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Science

Could Lunar Soil be the Key to Reaching Mars?

Humanity’s exploration into the final frontier is notoriously costly, despite SpaceX drastically reducing the price per kilogram of a spacecraft into the hundreds in recent years. With rockets burning thousands of pounds of fuel per second upon liftoff, seizing every opportunity to reduce craft payloads is critical.

Downsizing payloads is significant as NASA and China plan to create moon bases, and SpaceX intends to help establish Mars colonization. What if the heavy fuel and oxygen needed to take us to Mars was not brought from Earth but instead synthesized along the journey?

Lunar soil samples extracted by China’s Chang’E 5 spacecraft suggest that minerals available on the moon could be used to help convert carbon dioxide into oxygen and fuel.

Nanjing University material scientists Yingfang Yao and Zhigang Zou published a study in the journal Joule exploring this idea on May 5th, 2022. Success in this endeavor could turn the moon into a lunar gas station of sorts, potentially expediting the mission to Mars.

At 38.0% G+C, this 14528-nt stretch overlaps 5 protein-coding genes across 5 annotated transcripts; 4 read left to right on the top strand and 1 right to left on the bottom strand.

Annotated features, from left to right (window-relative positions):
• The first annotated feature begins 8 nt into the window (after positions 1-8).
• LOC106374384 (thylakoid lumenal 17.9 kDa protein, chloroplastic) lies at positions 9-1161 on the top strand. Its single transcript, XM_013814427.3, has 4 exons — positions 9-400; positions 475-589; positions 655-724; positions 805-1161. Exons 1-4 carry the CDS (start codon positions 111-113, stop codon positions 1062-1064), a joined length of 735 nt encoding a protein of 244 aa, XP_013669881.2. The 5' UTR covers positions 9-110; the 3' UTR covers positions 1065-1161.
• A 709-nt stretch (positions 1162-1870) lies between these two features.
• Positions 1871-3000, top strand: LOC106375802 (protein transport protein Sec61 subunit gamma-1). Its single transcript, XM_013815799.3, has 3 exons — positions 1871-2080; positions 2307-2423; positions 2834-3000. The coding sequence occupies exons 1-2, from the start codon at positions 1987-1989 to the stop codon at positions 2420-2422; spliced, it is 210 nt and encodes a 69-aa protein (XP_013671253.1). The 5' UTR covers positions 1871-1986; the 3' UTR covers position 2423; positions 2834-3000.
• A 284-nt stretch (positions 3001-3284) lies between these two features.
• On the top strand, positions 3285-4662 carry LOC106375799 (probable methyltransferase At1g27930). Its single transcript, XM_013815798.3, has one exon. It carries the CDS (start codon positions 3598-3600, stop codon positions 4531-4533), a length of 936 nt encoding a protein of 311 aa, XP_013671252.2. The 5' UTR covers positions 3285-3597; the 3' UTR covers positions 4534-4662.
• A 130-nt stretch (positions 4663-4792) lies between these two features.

Details of Discovery

China’s Chang’E-5 spacecraft returned moon samples to Earth in 2020, harvesting them from a moon site called Oceanus Procellarum (the Ocean of Storms) because this area was thought to hold more recently formed material.

This was the first time man had retrieved moon soil since the Soviet Union’s Luna 24 mission in 1976, and they were the youngest samples ever retrieved, aged just 1.2 billion years old. This is much younger than the samples NASA’s Apollo astronauts returned, which varied between 3.1 and 4.4 billion years old.

Chang’E-5 gathered 3.7 pounds of rock from 2 meters below the moon’s surface before transferring them to a return capsule which was left in lunar orbit. The return capsule landed in inner Mongolia on Dec. 17th, 2020, with the samples still intact.